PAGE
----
Pressroom  >  Press Releases  >  Chinese Demand for Illegal Rosewood Drives Tropical Forest Destruction in Asia, Africa

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17 December 2015 | WASHINGTON, D.C. | China’s demand for rosewood – used for classical Chinesestyle
furniture and décor – is threatening some of the world’s most valuable and endangered old-growth

Chinese furniture manufacturers’ imports of several species of rosewood, collectively known as
hongmu, have soared at an unprecedented rate since 2010 and hit an all-time high in 2014, according to
China’s customs data and reported in a new study by Forest Trends, an international non-profit
organization. This trade is fueling illegal harvesting of rosewood in the last remaining forests of
Southeast Asia and, increasingly, Africa.

As the largest global consumer of rosewood, China has seen the volume of its imports increase 1,250
percent since 2000. From 2013 to 2014 alone, the value of these imported rosewood nearly doubled,
reaching US$2.6 billion.

The vast majority of China’s rosewood has traditionally come from countries in the Mekong region –
Cambodia, Laos, Myanmar, and Vietnam. But as these countries’ forests are depleted, Chinese traders
are searching further afield for other sources, including lower-quality rosewood from Africa. And indeed,
in the past two years, Chinese imports from Africa have surged. Demand for furniture produced from
these lower-value logs has been largely driven by interest from China’s burgeoning middle-class market
as consumers seek a traditional status symbol at a lower price point. In 2014, nearly half of China’s
rosewood imports came from Nigeria, Ghana, and other African countries — a sharp increase from a
decade prior, when Africa accounted for just over 10 percent of overall imports.

“There is strong evidence that this booming demand is being met by rosewood that has been illegally
harvested, with dire consequences for complex ecosystems in some of the world’s most biodiverse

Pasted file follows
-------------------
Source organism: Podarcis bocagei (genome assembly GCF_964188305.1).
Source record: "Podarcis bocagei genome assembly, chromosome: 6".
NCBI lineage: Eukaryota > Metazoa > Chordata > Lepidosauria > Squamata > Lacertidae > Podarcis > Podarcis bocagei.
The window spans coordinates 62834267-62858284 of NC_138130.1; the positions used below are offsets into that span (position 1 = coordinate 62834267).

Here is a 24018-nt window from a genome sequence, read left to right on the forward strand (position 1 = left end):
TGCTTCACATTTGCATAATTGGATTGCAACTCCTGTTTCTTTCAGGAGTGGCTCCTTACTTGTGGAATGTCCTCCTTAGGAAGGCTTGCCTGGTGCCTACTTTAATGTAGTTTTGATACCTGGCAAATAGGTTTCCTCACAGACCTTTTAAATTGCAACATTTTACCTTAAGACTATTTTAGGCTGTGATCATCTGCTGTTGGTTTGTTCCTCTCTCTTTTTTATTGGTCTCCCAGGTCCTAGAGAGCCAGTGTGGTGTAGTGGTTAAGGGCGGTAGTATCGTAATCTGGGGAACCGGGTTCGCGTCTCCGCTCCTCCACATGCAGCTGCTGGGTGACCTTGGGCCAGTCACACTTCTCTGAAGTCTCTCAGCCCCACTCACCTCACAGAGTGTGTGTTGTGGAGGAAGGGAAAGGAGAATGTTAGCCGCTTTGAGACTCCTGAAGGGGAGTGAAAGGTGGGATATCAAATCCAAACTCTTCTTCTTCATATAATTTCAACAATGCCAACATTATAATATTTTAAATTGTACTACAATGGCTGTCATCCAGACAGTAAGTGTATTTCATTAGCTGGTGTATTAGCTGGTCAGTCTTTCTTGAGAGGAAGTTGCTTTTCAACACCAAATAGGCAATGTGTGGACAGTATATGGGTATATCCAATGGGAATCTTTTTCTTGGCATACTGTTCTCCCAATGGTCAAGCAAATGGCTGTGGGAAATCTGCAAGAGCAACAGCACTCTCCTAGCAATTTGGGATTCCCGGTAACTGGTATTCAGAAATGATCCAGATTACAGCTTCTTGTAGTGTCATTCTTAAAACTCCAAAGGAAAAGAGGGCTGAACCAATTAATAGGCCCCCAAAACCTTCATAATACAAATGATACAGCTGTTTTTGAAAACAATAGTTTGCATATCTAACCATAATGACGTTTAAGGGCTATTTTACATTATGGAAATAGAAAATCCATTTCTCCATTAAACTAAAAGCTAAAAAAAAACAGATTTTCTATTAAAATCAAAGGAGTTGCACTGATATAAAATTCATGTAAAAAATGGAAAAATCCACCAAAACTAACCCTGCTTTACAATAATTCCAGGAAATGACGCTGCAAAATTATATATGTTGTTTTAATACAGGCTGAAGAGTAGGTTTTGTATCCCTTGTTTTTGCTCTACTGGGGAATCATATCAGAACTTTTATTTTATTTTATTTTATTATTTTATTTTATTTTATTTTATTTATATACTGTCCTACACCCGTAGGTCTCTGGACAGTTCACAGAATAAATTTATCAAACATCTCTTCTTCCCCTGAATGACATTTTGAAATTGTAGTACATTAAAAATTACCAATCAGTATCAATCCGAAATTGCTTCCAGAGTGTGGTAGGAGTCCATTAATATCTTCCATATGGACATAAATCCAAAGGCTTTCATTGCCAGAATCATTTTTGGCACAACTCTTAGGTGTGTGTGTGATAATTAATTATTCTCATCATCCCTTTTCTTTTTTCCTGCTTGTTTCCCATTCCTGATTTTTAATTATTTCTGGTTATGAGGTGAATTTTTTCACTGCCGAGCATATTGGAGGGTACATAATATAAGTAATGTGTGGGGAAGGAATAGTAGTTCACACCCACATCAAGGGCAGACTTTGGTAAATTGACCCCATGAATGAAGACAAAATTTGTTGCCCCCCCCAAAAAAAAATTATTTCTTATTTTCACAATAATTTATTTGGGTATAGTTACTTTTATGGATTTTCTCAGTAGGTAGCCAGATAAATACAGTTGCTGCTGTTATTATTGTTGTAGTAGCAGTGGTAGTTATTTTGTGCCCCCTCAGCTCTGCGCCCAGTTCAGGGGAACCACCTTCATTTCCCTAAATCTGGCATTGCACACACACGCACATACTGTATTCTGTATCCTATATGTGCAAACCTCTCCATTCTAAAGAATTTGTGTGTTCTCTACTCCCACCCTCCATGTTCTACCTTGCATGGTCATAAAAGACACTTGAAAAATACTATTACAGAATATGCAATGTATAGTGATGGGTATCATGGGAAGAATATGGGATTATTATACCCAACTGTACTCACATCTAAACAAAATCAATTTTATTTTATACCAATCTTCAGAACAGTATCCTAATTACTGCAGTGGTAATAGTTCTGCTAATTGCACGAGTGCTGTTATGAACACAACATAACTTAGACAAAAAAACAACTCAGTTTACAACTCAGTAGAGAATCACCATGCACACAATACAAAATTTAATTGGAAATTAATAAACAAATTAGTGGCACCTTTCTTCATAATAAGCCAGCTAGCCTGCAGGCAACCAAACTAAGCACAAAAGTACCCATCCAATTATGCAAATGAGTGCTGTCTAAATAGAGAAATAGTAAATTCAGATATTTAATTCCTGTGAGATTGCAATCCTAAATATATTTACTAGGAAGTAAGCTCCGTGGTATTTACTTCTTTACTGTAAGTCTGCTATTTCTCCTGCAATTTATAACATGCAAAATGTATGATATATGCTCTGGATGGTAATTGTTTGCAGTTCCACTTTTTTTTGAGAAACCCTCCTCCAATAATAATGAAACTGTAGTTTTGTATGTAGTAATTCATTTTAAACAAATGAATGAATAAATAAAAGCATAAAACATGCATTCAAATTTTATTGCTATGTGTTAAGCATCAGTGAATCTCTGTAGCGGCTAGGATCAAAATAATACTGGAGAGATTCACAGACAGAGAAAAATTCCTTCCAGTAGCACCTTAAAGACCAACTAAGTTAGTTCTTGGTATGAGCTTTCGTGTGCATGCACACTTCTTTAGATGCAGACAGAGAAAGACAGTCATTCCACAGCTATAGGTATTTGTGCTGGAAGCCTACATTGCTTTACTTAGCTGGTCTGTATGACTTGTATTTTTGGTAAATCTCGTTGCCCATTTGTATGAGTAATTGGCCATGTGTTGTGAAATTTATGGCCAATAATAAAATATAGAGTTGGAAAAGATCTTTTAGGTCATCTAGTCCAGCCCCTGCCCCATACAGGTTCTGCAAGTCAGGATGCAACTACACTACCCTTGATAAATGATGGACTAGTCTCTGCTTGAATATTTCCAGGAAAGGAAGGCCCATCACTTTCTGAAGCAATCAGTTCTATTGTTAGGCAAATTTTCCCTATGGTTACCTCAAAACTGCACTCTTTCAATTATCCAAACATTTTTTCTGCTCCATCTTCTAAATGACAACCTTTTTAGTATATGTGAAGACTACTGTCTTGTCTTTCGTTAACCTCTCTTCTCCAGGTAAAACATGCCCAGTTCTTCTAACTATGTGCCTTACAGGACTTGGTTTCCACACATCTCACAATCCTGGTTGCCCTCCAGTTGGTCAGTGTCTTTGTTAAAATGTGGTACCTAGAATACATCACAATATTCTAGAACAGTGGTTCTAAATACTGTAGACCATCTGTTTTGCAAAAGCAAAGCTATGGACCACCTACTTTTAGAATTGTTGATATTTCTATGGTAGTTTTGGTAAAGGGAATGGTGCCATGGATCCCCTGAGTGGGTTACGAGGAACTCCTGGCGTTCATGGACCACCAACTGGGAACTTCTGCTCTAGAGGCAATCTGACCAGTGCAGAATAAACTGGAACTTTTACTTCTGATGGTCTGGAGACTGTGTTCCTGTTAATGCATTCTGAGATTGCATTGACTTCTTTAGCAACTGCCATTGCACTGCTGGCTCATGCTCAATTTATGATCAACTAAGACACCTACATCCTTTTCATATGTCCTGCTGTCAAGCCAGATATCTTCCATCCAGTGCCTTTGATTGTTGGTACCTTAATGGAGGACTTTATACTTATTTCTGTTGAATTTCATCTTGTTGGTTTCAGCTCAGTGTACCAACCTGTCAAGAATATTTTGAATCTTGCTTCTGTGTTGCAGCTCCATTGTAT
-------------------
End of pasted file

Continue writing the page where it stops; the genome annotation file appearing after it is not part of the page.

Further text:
forests,” said report author Naomi Basik Treanor. “Many countries in Africa and Asia ban the harvest or
export of rosewood logs, yet these products are still making their way across China’s borders. In many
cases, this demand has also adversely impacted the livelihoods of forest-dependent people who rely on
hongmu as a source of fuel and medicine.”

“Unfortunately, regulatory frameworks in countries where rosewood grows are often inadequate, not
being implemented, or are consistently undermined by corruption and bribery,” Basik Treanor added.
Many of the bans on the harvest or export of rosewood or logs in general, for example, can easily be
exempted by corrupt officials; other regulations are routinely flouted in countries with poor governance
and enforcement capacity.

In Southeast Asia, transnational organized crime syndicates are exploiting valuable rosewood,
challenging efforts to preserve remaining stocks. And in Africa, revenues from rosewood trade are often
used to finance armed conflict: Evidence suggests that 95 percent of rosewood exports reported from
the Gambia actually come from neighboring Senegal and can be classified as “conflict timber” because
their sales benefit the main separatist movement in southern Senegal along the Gambia’s border.
Increasingly, the shipments of rosewood appear to be routed through the less monitored ports of Hong
Kong, likely to avoid mainland China’s increased enforcement of the Convention on International Trade
in Endangered Species of Wild Fauna and Flora (CITES) on listed rosewood species.

“Given their role in the global trade of rosewood, China’s consumers and government are in a unique
position to take a leadership role in ensuring that only legally and sustainably sourced rosewood enters
the country,” said Kerstin Canby, Director of Forest Trends’ Forest Trade and Finance Program. “China
already has in place some existing frameworks related to the sale of rosewood, as well as emerging
systems to verify the legal provenance of timber importers, and these could serve as a foundation for
more robust and legally binding legislation to curb illegal timber imports.”

In the meantime, CITES is seen as a potentially effective tool to curb the illegal trade in certain listed
species, and indeed, countries have already begun requesting that additional rosewood species, such as
African rosewood (Pterocarpus erinaceus) and Dalbergia spp., also be listed under the Convention
beginning in 2016.


Forest Trends’ mission is to maintain, restore, and enhance forests and connected natural ecosystems,
which provide life-sustaining processes, by promoting incentives stemming from a broad range of
ecosystem services and products. Specifically, Forest Trends seeks to catalyze the development of
integrated carbon, water, and biodiversity incentives that deliver real conservation outcomes and
benefits to local communities and other stewards of our natural resources.

Forest Trends analyzes strategic market and policy issues, catalyzes connections between producers,
communities and investors, and develops new financial tools to help markets work for conservation and

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